Esteban Disla might be the most famous cigar factory manager.
Disla is a co-owner of the Fabrica de Tabacos NicaSueño S.A. factory, which is best known for producing RoMa Craft Tobac cigars. Last year, Disla got a cigar of his own, though it’s oddly not sold through RoMa Craft Tobac.
It’s called Guáimaro, a name that has its origins—like so many other things in the cigar world—in Cuba. Disla’s mother worked for Serigo Cuevas in the Dominican Republic at the Tabacalera Cuevas & Hermanos factory. He and his brother, Raul—who is the factory manager at NACSA—worked as young kids and later adults for Cuevas. In 1997, they moved with Cuevas to Nicaragua to the Nica Habano factory. Disla would then become the chief of production at Latin Cigars S.A., the factory that produced CAO and Toraño cigars and is now known as STG Estelí.
Back to the name, it was a nickname that Cuevas gave to a young Disla:
I owe everything I am to Sergio Cuevas… He took a skinny black boy off of the streets and developed me into a man. He gave me a purpose in life, a profession, and I have dedicated every day to honoring his faith in me and the traditions of the craft that he entrusted to me. I can still hear his instruction, his advice, his reprimand. In the early days, he began referring to me in an affectionate manner; he called me by the name of the skinny, dark-skinned, young boys that would work on his family’s farms in Cuba. To this day, I can hear his voice speaking to me when I had done something to earn his praise and his respect: “Fenomenal, Guáimaro, Fenomenal”
Guáimaro is produced at NicaSueño. It uses a Mexican San Andrés wrapper, Brazilian Arapiraca Castaño binder and fillers from the Dominican Republic and Nicaragua. The line is offered in three sizes: Robusto (5 x 52, $7.25), Corona (5 1/2 x 46, $7.25) and Torpedo (6 x 54, $8.75).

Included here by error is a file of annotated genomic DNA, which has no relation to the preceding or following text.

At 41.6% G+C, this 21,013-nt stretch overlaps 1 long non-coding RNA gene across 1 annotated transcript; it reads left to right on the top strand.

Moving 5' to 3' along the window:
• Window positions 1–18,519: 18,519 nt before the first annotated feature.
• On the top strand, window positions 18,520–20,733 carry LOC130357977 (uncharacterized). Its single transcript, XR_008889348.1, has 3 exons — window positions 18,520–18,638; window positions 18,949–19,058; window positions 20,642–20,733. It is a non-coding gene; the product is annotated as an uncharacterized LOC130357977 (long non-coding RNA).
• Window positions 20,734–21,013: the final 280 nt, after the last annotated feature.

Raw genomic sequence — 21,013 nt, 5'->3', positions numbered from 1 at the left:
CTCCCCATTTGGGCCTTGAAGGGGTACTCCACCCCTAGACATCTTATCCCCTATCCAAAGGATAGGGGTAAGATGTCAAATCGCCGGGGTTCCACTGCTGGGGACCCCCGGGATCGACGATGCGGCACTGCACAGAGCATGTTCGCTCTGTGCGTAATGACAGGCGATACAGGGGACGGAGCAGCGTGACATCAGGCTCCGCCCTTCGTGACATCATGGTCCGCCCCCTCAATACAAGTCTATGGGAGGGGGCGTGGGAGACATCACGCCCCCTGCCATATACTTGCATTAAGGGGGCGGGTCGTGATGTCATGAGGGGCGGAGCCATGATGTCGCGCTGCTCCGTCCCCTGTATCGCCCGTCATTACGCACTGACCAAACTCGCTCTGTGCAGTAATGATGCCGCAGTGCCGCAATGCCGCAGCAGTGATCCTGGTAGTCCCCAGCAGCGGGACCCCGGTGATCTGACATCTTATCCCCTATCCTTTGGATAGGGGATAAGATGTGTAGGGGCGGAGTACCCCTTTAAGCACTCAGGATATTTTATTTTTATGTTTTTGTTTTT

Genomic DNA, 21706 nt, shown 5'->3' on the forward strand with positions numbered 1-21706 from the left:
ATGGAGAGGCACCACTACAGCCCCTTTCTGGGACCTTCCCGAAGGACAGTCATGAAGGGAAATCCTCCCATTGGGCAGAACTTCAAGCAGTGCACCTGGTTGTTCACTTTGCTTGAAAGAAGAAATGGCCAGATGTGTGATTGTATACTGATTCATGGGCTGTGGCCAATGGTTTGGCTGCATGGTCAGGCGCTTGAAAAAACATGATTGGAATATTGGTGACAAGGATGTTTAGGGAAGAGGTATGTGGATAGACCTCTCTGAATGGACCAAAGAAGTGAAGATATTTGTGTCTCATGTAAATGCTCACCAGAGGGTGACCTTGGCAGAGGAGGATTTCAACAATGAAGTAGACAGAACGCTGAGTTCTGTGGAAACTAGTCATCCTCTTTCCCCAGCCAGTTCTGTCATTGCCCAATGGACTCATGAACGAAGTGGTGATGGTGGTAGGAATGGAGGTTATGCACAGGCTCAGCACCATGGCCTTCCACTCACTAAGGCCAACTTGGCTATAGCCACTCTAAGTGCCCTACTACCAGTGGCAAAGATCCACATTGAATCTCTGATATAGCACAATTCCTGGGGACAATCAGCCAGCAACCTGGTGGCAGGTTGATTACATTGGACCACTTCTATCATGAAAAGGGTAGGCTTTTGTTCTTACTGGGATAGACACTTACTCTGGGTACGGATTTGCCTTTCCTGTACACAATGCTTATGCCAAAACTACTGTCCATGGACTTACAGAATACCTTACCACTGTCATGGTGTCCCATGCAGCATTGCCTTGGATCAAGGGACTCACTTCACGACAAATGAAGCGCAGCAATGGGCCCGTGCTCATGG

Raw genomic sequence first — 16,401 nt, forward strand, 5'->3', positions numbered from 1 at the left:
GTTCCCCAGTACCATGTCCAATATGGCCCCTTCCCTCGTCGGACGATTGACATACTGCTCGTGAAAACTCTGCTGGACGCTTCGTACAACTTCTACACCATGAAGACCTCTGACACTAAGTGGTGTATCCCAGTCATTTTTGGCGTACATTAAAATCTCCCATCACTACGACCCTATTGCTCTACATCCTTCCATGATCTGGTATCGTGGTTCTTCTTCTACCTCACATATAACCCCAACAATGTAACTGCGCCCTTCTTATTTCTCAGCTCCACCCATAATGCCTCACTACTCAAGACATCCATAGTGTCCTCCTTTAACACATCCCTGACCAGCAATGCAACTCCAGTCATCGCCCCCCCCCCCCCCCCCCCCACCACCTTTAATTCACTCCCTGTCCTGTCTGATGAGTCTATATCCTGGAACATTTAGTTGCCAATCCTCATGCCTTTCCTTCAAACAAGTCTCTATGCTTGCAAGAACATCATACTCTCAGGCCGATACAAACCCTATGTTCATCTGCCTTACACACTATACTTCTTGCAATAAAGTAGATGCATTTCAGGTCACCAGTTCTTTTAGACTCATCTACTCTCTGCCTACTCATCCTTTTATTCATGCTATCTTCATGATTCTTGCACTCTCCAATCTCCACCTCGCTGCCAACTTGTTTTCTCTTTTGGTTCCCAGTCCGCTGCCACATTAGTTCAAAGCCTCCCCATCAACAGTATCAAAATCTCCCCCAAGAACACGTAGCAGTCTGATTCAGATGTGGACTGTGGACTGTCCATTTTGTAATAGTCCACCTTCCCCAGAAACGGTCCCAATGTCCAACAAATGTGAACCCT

It’s being distributed by Pospiech Inc., the company behind the Powstanie brand, which is also produced at NicaSueño.
- Cigar Reviewed: Guáimaro Corona
- Country of Origin: Nicaragua
- Factory: Fabrica de Tabacos NicaSueño S.A.
- Wrapper: Mexican San Andrés
- Binder: Brazilian Arapiraca Castaño
- Filler: Dominican Republic & Nicaragua
- Length: 5 1/2 Inches
- Ring Gauge: 46
- Vitola: Corona
- MSRP: $7.50 (Boxes of 20, $150)
- Release Date: Nov. 21, 2016
- Number of Cigars Released: Regular Production
- Number of Cigars Smoked For Review: 3
The Mexican wrapper is a bit darker than normal, though some of that might just be the contrast against the white band. Aroma off the San Andrés cover leaf has toasted nuts, some leather and a bit of dried fruit. The foot is quite different with a ton of brownie-like chocolate over leather and a bit of meatiness. The cold draw sees the meatiness overtake the brownie and the overall profile becomes a bit more bitter, though there’s some pepper on the throat.
Before the flavors on the tongue or in the nose, I notice there’s a fair bit of spice around the lips. The Guáimaro starts off with a sweet meatiness, a Milano cookie-like flavor—without the chocolate—and some lemonade. Unfortunately, two of the three samples don’t seem want to light evenly despite my normal toasting routine. Despite my best efforts, those problems continue and by the end of the first third I’m dealing with tunneling on a pair of samples. Flavor-wise, there’s lots of meatiness, more of a lamb flavor than anything else, with a lot of nuttiness around it. In addition, it’s got secondary notes of earth and wet leaves while the retrohale has a mild cinnamon, peppermint and salty leather. Flavor and body are both medium-plus and the strength is medium-full.